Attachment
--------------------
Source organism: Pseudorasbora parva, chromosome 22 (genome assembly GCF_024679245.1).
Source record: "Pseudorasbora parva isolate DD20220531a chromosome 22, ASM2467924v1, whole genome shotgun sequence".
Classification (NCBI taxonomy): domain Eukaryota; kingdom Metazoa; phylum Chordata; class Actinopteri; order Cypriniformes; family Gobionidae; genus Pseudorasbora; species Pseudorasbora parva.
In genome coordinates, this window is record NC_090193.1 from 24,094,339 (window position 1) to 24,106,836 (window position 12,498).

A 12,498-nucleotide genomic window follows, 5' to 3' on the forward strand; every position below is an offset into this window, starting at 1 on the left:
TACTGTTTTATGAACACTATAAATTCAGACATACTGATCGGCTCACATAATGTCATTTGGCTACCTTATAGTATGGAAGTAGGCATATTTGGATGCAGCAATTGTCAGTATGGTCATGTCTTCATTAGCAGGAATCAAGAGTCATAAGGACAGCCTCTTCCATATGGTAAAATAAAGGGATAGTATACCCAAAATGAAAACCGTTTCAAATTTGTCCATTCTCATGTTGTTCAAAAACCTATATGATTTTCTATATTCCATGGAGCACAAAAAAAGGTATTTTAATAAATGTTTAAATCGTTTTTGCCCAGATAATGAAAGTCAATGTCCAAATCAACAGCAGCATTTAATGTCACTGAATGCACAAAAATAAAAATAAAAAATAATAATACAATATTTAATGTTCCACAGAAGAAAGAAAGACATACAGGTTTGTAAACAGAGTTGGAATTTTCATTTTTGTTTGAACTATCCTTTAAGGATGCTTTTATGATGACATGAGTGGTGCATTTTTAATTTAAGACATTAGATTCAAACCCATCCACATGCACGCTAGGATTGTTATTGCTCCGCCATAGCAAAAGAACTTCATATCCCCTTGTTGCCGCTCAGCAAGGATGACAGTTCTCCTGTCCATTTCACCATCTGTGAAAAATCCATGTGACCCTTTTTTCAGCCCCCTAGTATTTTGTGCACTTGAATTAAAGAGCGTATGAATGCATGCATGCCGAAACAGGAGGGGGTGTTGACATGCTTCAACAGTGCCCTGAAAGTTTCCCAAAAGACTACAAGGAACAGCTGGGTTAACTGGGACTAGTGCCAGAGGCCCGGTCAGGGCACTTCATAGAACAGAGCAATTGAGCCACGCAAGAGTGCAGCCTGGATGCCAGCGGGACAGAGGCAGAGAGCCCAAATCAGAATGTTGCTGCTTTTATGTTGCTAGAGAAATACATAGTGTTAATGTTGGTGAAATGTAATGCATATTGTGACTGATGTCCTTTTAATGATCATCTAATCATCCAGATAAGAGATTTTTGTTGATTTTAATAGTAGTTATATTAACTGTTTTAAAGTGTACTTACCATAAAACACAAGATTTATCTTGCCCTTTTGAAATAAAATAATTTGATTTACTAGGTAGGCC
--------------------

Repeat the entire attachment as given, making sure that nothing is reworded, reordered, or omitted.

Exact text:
Source organism: Pseudorasbora parva, chromosome 22 (genome assembly GCF_024679245.1).
Source record: "Pseudorasbora parva isolate DD20220531a chromosome 22, ASM2467924v1, whole genome shotgun sequence".
Classification (NCBI taxonomy): domain Eukaryota; kingdom Metazoa; phylum Chordata; class Actinopteri; order Cypriniformes; family Gobionidae; genus Pseudorasbora; species Pseudorasbora parva.
In genome coordinates, this window is record NC_090193.1 from 24,094,339 (window position 1) to 24,106,836 (window position 12,498).

A 12,498-nucleotide genomic window follows, 5' to 3' on the forward strand; every position below is an offset into this window, starting at 1 on the left:
TACTGTTTTATGAACACTATAAATTCAGACATACTGATCGGCTCACATAATGTCATTTGGCTACCTTATAGTATGGAAGTAGGCATATTTGGATGCAGCAATTGTCAGTATGGTCATGTCTTCATTAGCAGGAATCAAGAGTCATAAGGACAGCCTCTTCCATATGGTAAAATAAAGGGATAGTATACCCAAAATGAAAACCGTTTCAAATTTGTCCATTCTCATGTTGTTCAAAAACCTATATGATTTTCTATATTCCATGGAGCACAAAAAAAGGTATTTTAATAAATGTTTAAATCGTTTTTGCCCAGATAATGAAAGTCAATGTCCAAATCAACAGCAGCATTTAATGTCACTGAATGCACAAAAATAAAAATAAAAAATAATAATACAATATTTAATGTTCCACAGAAGAAAGAAAGACATACAGGTTTGTAAACAGAGTTGGAATTTTCATTTTTGTTTGAACTATCCTTTAAGGATGCTTTTATGATGACATGAGTGGTGCATTTTTAATTTAAGACATTAGATTCAAACCCATCCACATGCACGCTAGGATTGTTATTGCTCCGCCATAGCAAAAGAACTTCATATCCCCTTGTTGCCGCTCAGCAAGGATGACAGTTCTCCTGTCCATTTCACCATCTGTGAAAAATCCATGTGACCCTTTTTTCAGCCCCCTAGTATTTTGTGCACTTGAATTAAAGAGCGTATGAATGCATGCATGCCGAAACAGGAGGGGGTGTTGACATGCTTCAACAGTGCCCTGAAAGTTTCCCAAAAGACTACAAGGAACAGCTGGGTTAACTGGGACTAGTGCCAGAGGCCCGGTCAGGGCACTTCATAGAACAGAGCAATTGAGCCACGCAAGAGTGCAGCCTGGATGCCAGCGGGACAGAGGCAGAGAGCCCAAATCAGAATGTTGCTGCTTTTATGTTGCTAGAGAAATACATAGTGTTAATGTTGGTGAAATGTAATGCATATTGTGACTGATGTCCTTTTAATGATCATCTAATCATCCAGATAAGAGATTTTTGTTGATTTTAATAGTAGTTATATTAACTGTTTTAAAGTGTACTTACCATAAAACACAAGATTTATCTTGCCCTTTTGAAATAAAATAATTTGATTTACTAGGTAGGCC